The workplace environment can be stressful and challenging as it is. While this is relevant to everyone, it is thrice as impactful towards the LGBT+ community. Fear of stigma, discrimination and isolation can truly take a toll on the overall wellbeing and execution of daily life. Here we discuss why workplace mental health policies should take the LGBT+ experiences into account.
Why it should matter to your company
It has been well established that addressing mental health issues in the workplace can bring about a positive milestone. Increased efficiency, seamless operations and work-life satisfaction are some of the advantages. According to the Mental Health Policy and Service Guidance Package by WHO, ‘The development and implementation of a workplace mental health policy and programme will benefit the health of employees, increase productivity for the company and will contribute to the wellbeing of the community at large.’
As a company and community, it is our duty to ensure that people of all walks of life and gender are tended to and given an opportunity to shine. The report on LGBT+ Pride 2021 Global Survey conducted on 500 individuals stated that 3% of the Indian Population identify as homosexual, 9% as bisexual, 1% as pansexual and 2% as asexual. In all, 17% were identified as not heterosexual. And this is just a small representation of the bigger picture.
Not everybody is affected by mental challenges in a similar manner. Due to the fear of harassment and rejection, the LGBT+ community are not able to excel as per their potential. Building a safe environment can help them bring value to the organisation. Specially curated policies need to be taken into consideration while safeguarding the professional benefits and rights of the LGBT+ community. The Out & Equal Workplace Equality Fact Sheet of US states that LGBTQ+ individuals who are not comfortable discussing their identity are 73% more likely to quit the company in three years. 53% state that their work environment was badly impacted due to discrimination and 10% have quit due to an unfavourable environment.
Let’s further throw light on why workplace mental health policies should take the LGBT+ experiences into account.
LGBQT+ communities face stigma
India might have legally decriminalized homosexuality three years ago, but the grim reality is that the LGBQT community still faces a hostile environment. As per a review and research on LGBTQ+ mental health in India by Jagruti R. Wandrekar and Advaita S. Nigudkar, the individuals suffer from ‘family enacted violence and lack of family acceptance, pressure to marry, violence from peers and partners, institutional violence and discrimination at schools and workplaces, and experiences of discrimination in employment, housing, and health care services.’ This is one of the main reasons why many prefer to keep their identity under wraps rather than coming out with the truth.
Thrice as likely to go through mental health conditions
The trauma of the past experiences and the challenges experienced in day-to-day life make the LGBTQ+ community thrice as vulnerable towards mental health conditions. They can suffer from suicidal thoughts as well. The workplace can be a stressful place as it is, this is further compounded by unfavourable situations. As per Mind Share Partner’s 2019 Mental Health at Work report, the individuals are more susceptible to every mental health symptom such as anxiety and depression. Around three-fourth of admitted that they undergo mental health issues due to work itself.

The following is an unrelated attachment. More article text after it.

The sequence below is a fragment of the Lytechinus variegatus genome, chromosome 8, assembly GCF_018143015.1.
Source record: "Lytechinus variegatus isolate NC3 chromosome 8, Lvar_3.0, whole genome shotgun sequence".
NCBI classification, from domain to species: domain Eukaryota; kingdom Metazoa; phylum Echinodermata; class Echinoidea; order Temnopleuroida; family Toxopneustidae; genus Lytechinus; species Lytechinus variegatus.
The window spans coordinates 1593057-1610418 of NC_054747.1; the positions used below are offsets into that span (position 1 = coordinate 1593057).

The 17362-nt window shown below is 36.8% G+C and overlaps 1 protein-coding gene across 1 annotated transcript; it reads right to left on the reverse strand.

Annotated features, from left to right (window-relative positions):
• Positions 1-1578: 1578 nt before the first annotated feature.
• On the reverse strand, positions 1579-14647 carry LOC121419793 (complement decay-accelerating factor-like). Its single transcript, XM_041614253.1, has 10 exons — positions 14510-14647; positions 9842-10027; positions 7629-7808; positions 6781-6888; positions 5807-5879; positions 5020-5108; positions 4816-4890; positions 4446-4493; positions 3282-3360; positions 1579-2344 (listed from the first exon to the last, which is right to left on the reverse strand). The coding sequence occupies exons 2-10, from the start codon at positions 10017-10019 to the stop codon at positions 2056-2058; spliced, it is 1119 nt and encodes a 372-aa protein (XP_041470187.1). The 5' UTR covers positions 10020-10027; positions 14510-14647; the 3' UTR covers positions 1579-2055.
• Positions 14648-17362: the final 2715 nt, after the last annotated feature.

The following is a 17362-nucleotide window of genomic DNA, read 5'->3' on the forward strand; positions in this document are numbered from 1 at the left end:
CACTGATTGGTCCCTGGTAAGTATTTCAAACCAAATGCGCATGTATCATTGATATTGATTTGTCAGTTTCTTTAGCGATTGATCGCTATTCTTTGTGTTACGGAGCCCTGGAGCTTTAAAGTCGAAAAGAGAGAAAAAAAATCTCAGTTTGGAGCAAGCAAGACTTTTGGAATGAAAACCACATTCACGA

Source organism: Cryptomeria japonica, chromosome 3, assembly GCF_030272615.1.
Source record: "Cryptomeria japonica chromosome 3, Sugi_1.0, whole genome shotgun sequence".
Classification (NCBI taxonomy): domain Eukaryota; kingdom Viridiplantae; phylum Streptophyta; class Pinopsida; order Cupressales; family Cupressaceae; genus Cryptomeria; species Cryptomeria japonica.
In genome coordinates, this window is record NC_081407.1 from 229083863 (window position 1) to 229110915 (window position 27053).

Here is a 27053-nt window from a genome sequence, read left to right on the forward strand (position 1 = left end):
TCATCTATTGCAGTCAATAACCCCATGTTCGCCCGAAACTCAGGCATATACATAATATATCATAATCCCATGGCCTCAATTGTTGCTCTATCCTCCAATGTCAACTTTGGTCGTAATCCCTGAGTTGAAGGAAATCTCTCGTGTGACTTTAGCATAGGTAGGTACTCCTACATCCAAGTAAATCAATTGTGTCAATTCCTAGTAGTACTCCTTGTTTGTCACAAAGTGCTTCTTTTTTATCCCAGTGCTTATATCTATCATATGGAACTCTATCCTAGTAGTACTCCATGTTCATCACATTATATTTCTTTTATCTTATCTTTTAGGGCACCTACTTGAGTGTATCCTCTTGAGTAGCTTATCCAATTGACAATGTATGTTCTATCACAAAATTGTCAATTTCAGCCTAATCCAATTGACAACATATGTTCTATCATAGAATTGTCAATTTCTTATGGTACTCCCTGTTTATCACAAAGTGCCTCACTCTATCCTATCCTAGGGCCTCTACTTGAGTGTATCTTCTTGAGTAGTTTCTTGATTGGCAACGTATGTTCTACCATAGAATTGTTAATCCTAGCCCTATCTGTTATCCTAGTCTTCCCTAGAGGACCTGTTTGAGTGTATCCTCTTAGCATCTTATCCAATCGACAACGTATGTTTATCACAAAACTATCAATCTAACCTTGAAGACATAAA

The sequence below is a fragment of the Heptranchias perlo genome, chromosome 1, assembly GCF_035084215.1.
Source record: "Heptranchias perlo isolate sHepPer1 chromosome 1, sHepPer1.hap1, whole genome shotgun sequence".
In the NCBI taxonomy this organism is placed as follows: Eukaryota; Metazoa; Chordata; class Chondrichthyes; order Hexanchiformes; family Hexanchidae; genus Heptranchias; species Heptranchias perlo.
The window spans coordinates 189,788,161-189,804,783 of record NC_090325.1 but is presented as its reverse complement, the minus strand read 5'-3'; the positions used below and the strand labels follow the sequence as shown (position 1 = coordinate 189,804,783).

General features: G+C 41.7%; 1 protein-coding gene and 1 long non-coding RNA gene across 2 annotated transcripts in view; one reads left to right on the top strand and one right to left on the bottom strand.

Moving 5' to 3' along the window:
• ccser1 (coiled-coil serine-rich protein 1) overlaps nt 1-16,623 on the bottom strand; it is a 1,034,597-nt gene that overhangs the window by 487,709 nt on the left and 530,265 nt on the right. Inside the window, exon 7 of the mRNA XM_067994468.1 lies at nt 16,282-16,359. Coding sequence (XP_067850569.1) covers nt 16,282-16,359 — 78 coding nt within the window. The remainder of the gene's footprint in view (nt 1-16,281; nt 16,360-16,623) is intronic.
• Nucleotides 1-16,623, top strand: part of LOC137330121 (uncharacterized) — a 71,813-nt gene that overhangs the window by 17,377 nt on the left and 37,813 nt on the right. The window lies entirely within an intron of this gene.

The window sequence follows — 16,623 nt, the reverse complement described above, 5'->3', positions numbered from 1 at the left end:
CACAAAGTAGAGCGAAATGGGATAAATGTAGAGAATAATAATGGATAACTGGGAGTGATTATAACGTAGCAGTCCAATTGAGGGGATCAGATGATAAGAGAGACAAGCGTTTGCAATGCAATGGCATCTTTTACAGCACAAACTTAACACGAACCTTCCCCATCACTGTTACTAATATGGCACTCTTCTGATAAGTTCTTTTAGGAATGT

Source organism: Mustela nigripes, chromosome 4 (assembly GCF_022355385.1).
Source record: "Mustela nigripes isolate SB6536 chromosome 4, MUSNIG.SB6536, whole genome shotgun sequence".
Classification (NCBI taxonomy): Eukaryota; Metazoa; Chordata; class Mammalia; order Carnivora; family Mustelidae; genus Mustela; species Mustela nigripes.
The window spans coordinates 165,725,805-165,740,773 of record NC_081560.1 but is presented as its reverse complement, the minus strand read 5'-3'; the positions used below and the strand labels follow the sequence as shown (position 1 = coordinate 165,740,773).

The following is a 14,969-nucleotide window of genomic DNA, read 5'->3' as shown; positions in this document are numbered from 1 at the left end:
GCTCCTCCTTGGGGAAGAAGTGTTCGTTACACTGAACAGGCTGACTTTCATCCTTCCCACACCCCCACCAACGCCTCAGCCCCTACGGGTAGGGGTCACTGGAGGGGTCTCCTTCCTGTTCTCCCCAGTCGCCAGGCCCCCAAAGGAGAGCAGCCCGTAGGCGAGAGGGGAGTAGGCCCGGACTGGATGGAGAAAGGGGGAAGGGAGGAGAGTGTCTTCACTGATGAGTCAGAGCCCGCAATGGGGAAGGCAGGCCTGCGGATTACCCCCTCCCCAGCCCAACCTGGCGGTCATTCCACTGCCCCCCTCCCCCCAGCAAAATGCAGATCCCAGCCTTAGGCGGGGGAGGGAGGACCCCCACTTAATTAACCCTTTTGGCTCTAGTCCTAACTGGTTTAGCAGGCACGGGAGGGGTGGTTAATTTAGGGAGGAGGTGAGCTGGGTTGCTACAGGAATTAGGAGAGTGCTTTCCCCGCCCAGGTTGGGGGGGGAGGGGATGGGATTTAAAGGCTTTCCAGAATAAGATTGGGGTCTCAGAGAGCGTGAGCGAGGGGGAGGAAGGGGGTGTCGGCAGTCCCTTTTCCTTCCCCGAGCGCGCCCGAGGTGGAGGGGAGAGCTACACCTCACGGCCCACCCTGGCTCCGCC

Many LGBTQ+ individuals suffer from isolation. Being the only few or the only person in the organization, they are often underrepresented and have no role models to look up to. This further impacts their self-esteem and comes in the way of productivity as well. Many still carry the wounds of their childhood with them. Not having an appropriate outlet or a safe environment to cope up with can be detrimental to the person as a whole.
Another issue faced by most of the LGBTQ+ community is the fear or act of discrimination. They often feel singled out in a continuous environment like the workplace. Particular mannerisms and behaviours are put under the scanner. Even if the individual is not out in the open, they are not able to freely discuss experiences and partners for the fear of being judged or reprimanded. Due to the biased judgement, the team members might treat them differently or leave them out of important discussions.
The good news is that there have been Indian companies like Godrej, who partnered with UN to fight against prejudice and discrimination against gays and lesbians in the workplace. They have been vocal about their support of the community.
LGBT inclusion will encourage and motivate the employees to give in their best and be their true selves at work. It will help them to come out of the shadow of harassment, discrimination and rejection and empower not just the organisation but also the individual to excel.
Bouncbk is a mobile platform designed to help your employees measure and improve their emotional wellbeing. Email us at firstname.lastname@example.org to know more.